About a week ago, I went up to Kyoto University to take the test again at their somewhat poorly cooled facility. I covered my first impressions before earlier, but in general I felt more confident about the test. I’ve started to take test day a little less seriously, which seems to be helping with my test score.
Now it is just a matter of waiting for the results, which typically come somewhere around the last Tuesday of August. This lull between the test and results always seems to slow everything down. You don’t want to keep studying for the level you just did, but at the same time if you didn’t pass you’ll need to review as much as possible to get back into it.
For me, if I pass I’ll probably turn around and throw everything into speaking and conversation skills. I feel like my reading is where I want it for now. It definitely needs some tweaking, but it is at a comfortable level. My speaking is down right embarrassing for my level though. It’s just at a daily conversation level, but I want to be able to do so much more with it.
So, with that in mind, I’ll probably just turn to drilling for the next 4 months to get ready for the December test. There is a chance that I passed but from here on out I’ll be devoting as much of my time to purely studying for the test. I might even break down and buy a vocabulary book or two.
Building Vocabulary and Grammar Course
In what little spare time I have, I’m hobbling together a N1 vocabulary and grammar course. Basically, I’m adding any vocabulary words that I haven’t seen to the course with a Japanese definition, an example sentence, and collocations. This makes it a little unwieldy, but very comprehensive. We will see how well it works.
For the grammar points, I’m setting up cloze statements for the grammar points I’m tripping over a lot. I feel like grammar is really close for me. I have a pretty good understanding of most of it, just need to work out the nuances between them. And to the best of my knowledge, cloze statements seem to be the most effective at learning these pesky differences.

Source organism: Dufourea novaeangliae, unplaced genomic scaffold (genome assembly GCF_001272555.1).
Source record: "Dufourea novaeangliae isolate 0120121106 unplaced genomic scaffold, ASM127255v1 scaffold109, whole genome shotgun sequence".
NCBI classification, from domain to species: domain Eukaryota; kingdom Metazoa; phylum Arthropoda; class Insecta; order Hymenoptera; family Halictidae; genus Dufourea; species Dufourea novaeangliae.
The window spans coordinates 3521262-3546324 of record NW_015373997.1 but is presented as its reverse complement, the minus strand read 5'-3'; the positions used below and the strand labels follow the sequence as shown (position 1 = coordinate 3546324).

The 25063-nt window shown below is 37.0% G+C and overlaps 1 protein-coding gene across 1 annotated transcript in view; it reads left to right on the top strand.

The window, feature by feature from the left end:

It all comes down to my usual mantra of making everything as automatic as possible. I don’t want to have to think about the rules, I just want it to be understood clearly and quickly. And the test requires that of you as well.
More Efficient Use of Time
I’ve really started to do a lot more slicing up of my schedule to keep me focused. Instead of sitting down and trying to power through 30 minutes of vocabulary drilling, I try to switch up as much as possible. I’ll study grammar for a little bit, do some listening exercises for 10 minutes, then switch to reading. I do try to schedule a few longer sessions to keep my focus up because the test is such a long block of time.
I also started doing a little bit of exercise as soon as I wake up to get my heart pumping and awake. I’ve found this keeps me from sleep walking through my vocabulary drills. And has all the usual benefits of exercise, like losing a little bit of weight, which is something else I need to do.
I’m also doing my best to cut time wasters. A have way too many things to do in my life now and so squeezing in some extra time here and there can be a huge advantage. I’m also considering deleting Facebook from my phone. I find myself checking it randomly when I have no reason to do so.
I am almost tempted to get one of those apps that locks you out of certain programs after a set time. I haven’t gone to that extreme yet, but I might get there if I can’t quell my addiction. I guess I just need to focus on it for 21 days and set a new habit.
I now I’m really pretty close to passing the test if I didn’t do it this time. However, the closer I get, the more tired I get of mastering every little grammar point and vocabulary word. I’m really looking forward to a more natural way of learning where I’m simply exploring and finding new words that way instead of grinding through things so systematically.
The N1 to me has become more of a diagnostic tool than something I need to beat. Mostly because I feel like if you put pressure on yourself to just best the test and that is your only motivation for studying, you set yourself up to fail.
But, getting N1 will help me significantly professionally so it is a necessary beast. I do think studying for it is worth it because I’ve uncovered so many little things I wouldn’t have otherwise. And I definitely wouldn’t have pushed my reading skills to this level if I was studying without a test.
Anyway, we’ll see. As time goes on, I keep getting more and more projects piled on me and more family duties. Time management has become a huge factor.
What are you doing in the post test slump?
Have you changed your methods at all? Are you doing more natural studying? Let me know in the comments.